Author: Ruskin Bond
Price: INR 195
The sure worst part of the book was that it eventually got over. Each word devoured and each page gulped. I am still in denial and start re-reading every now and then, and yes, coming back to it is one of the best feelings ever.
Brought out by Rupa Publications on the occasion of the author’s 82nd birthday, this wonder of a book is a beauteous collection of 21 nature and daily life inspired pieces of prose by Ruskin Bond. To explicate why I refer to it as wonder of book, may I point that it had I, a self-proclaimed, hard hearted detractor of non-fiction genres, loving each of its stories and longing for more… and yet more.
Each of the stories is short, more like a compilation of penned down thoughts at different points in time during the author’s long association with the mountains and of brief periods away from them. The stories are straight from the heart pieces and the narrative is so real that as one reads them, one can totally imagine oneself as actually being in the place and situation described.
From trees to insects to a walnut thief grandmother to the ancient wells of old Delhi to birds that sang and flowers that bloomed and snakes that didn’t kill to what humans are doing to the mountains to the tube train journey that could remind the author of mountain bears making away with ripe pumpkins, the book takes the reader though a variety of topics and places. And suddenly, somewhere in between the text, when you least expect, a funny line or two crops up. For instance, in the context of sweltering heat of the dusty lanes of Old Delhi, the reader gets to sample this:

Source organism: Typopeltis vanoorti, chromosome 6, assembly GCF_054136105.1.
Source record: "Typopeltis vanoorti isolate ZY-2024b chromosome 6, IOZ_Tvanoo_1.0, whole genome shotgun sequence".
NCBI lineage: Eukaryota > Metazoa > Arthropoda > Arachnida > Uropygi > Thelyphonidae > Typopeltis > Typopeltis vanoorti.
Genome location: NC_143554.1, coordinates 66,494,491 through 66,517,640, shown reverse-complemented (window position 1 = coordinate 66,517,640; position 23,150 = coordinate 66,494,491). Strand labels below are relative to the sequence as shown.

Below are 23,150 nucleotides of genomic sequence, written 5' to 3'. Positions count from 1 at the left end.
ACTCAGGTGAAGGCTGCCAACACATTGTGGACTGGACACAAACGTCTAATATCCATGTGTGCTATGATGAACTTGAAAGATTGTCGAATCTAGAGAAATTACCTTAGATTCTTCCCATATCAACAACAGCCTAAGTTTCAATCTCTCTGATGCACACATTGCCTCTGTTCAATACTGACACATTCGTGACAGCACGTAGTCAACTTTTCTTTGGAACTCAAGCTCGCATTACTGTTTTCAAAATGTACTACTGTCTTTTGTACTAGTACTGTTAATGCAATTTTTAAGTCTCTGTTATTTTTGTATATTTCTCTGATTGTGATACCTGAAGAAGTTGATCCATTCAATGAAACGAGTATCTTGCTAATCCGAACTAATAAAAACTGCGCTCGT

“Shopkeepers nod drowsily beneath whirring ceiling fans. The pavement barber has taken his customer into the shelter of an awning. A fortune teller has decided there is nothing to predict and has fallen asleep under the same awning.”
There are some important lessons for us humans as well, case in point:
“While the green-backs took their plunge, the red-heads waited patiently on the moss covered rocks. I thought they showed more discipline than a crowd of people at a city water-tap.”
And some food for thought, like:
“For every time I see the sky, I am aware of belonging to the universe rather than to just one corner of the earth.”
The book also talks of how simple things like sweeping the verandah or meeting the river or the sound of some insects could be of importance and a source of happiness.
All in all, a very satisfying experience reading the book. A must read for all who’ve been to the mountains and cherish the calm inspired mountain life.
Although, I would request the publishers to get the book proofread as there are a few errors here and there, I would like to thank them for their praiseworthy endeavour in bringing out this book.